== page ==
I am grateful to the hon. Gentleman for raising that point in that way. He will know that I visited Chelmsford prison in July last year and met here in the House later in the year some of his constituents who are involved in schemes in the prison to help to raise literacy and numeracy levels. The work that is undertaken in Chelmsford, often by voluntary organisations, is key to helping the prison service to raise the basic level of literacy and numeracy for individuals in prison. The House will know that many prisoners enter prison with low levels of literacy and numeracy, and low levels of self-esteem as a result. One way to help prevent them reoffending is to ensure that we raise their skill levels, especially if they have conditions such as dyslexia. We focus especially on how to raise their skill levels to help them to obtain employment in the community.
Many constituents who write to me in support of longer jail sentences also favour effective forms of prison-based rehabilitation through work and education. However, while the problem with drug supply in prisons persists, the presence and menace of highly addictive narcotics militates against such provision. What role does the Minister think that the zero-tolerance approach to drugs in prison, advocated by the Prison Officers Association, has in offering all prisoners the real chance of rehabilitation and recovery from addiction and of benefiting from the sort of work and education programmes to which the main question refers?
We have to do two things. The first is to try to prevent drugs from entering prison, and we have had great success with mandatory drug tests. Secondly, we must help prisoners to get off drugs while they are with us. Some 70 per cent. of prisoners enter prison with a drug problem, and there are always challenges with individuals trying to get drugs into prison. We have dogs, CCTV and the help and co-operation of the police, but we need to control it more, which is why we have recently commissioned a review to consider what else we can do.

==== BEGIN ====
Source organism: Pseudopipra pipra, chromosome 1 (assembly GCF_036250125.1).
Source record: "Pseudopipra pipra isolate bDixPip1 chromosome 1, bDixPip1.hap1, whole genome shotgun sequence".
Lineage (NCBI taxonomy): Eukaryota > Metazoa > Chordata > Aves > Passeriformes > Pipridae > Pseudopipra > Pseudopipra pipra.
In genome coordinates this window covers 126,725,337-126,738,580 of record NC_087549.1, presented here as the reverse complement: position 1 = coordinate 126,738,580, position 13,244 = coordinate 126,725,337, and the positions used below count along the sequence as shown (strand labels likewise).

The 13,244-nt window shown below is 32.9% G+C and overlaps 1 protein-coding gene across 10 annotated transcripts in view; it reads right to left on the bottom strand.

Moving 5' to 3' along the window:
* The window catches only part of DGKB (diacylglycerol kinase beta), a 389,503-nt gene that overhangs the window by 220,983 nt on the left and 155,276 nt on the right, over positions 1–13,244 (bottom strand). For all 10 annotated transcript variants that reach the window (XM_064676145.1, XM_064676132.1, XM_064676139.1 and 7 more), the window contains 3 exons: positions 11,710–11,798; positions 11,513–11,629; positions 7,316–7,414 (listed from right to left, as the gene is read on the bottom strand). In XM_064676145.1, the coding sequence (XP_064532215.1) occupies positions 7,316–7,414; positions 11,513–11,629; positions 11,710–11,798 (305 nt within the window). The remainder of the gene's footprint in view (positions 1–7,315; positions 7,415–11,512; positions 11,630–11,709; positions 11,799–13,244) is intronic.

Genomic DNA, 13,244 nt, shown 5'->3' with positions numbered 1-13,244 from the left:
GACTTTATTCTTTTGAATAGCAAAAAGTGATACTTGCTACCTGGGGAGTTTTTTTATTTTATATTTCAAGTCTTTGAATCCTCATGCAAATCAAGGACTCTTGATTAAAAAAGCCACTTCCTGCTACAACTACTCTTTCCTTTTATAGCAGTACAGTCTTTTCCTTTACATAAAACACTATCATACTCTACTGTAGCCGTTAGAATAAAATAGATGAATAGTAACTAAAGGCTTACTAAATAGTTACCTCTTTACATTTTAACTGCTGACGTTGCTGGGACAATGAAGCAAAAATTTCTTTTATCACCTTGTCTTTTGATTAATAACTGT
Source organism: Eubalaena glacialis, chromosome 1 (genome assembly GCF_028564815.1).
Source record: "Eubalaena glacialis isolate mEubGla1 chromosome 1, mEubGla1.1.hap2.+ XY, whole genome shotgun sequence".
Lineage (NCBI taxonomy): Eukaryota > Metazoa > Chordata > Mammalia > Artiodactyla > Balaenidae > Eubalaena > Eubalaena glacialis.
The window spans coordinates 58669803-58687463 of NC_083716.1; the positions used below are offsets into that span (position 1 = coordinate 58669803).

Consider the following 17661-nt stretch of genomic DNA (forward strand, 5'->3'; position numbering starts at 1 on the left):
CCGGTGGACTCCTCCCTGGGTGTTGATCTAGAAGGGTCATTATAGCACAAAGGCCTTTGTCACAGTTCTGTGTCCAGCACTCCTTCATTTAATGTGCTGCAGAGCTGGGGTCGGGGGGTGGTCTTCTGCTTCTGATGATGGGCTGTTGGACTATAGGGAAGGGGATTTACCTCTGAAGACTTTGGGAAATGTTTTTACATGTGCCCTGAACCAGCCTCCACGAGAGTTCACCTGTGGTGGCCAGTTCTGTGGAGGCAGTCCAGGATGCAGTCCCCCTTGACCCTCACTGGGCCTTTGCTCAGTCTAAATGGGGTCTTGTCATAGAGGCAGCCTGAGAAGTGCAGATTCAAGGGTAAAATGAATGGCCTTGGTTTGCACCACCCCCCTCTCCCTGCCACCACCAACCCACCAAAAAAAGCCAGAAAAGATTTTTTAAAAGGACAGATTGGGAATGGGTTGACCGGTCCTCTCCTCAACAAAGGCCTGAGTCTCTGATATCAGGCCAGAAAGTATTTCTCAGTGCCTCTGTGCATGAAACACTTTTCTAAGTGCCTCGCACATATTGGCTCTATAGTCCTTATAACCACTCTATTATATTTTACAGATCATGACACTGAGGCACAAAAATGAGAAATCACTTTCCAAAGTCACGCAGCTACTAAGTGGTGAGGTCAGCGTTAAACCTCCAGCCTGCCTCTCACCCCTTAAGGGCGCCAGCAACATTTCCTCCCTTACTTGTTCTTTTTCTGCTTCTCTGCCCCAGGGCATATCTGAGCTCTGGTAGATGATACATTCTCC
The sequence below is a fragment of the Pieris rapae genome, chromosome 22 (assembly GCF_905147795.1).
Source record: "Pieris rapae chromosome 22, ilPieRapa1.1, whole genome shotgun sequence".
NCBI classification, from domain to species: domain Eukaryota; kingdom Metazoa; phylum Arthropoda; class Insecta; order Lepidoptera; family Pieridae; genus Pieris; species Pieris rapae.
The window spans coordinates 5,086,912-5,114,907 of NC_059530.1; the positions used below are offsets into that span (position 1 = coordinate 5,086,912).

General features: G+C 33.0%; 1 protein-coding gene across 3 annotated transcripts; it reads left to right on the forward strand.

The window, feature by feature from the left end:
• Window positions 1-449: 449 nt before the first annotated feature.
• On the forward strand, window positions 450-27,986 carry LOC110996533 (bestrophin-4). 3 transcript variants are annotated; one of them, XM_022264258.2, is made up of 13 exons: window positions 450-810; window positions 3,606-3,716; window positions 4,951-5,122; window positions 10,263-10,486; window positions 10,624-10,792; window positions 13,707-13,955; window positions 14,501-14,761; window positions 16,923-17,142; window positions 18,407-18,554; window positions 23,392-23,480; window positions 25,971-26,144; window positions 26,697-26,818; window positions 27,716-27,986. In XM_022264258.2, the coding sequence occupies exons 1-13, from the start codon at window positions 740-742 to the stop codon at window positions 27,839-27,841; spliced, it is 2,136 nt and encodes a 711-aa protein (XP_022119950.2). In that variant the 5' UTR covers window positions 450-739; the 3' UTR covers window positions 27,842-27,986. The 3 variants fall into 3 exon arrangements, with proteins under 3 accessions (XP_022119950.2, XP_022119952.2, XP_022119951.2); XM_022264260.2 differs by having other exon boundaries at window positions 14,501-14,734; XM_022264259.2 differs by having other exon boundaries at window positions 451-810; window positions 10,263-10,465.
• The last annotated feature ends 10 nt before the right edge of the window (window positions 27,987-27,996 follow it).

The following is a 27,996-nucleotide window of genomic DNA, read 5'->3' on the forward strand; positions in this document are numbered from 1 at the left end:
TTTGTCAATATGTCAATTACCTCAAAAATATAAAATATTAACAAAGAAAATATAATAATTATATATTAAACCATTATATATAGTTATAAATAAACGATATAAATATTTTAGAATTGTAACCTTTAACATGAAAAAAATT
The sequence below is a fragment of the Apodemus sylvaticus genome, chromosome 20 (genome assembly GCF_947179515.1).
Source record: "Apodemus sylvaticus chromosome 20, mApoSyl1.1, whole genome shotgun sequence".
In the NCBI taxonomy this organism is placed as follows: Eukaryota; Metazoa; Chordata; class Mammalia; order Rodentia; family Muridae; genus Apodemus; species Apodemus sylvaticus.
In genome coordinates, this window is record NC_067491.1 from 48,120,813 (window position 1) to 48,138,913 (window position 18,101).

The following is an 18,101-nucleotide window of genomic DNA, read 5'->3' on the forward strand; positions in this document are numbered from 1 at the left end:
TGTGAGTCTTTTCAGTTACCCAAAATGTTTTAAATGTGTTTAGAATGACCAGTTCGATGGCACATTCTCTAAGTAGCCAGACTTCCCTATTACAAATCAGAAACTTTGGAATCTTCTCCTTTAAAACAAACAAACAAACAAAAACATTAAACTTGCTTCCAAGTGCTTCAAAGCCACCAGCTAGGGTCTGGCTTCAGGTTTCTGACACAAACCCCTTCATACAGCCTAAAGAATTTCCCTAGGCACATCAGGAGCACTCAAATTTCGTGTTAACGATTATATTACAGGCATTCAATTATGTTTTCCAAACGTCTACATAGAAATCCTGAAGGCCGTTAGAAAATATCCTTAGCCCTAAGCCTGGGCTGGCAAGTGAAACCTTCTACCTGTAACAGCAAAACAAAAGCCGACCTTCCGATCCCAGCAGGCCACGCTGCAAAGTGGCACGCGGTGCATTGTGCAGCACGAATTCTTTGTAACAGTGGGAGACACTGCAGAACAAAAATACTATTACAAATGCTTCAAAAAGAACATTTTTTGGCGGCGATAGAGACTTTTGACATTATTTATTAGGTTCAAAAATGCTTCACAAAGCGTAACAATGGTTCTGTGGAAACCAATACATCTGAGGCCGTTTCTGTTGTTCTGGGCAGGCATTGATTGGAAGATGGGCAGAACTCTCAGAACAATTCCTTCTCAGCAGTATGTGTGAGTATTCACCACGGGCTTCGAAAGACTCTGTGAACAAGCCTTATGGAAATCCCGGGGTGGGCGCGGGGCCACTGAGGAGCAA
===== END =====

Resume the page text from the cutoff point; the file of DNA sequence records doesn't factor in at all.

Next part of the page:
Is the Minister aware that in Dartmoor recently a considerable number of prisoners who were undertaking education and rehabilitation programmes or who were out on work placements were summarily removed with virtually no notice and were moved to another prison hundreds of miles away? That undermined all the work that the prison officers had been doing and decreased the support of the outside companies that had been prepared to take people on work placements.
The hon. Gentleman will know that that issue was raised at the previous Question Time by the hon. and learned Member for Torridge and West Devon (Mr. Cox) and another hon. Member whose name escapes me at the moment. I have written to them both recently, and will send the hon. Gentleman a copy of that letter. It explains the circumstances and what we are trying to do to compensate Dartmoor and to re-sort the arrangements.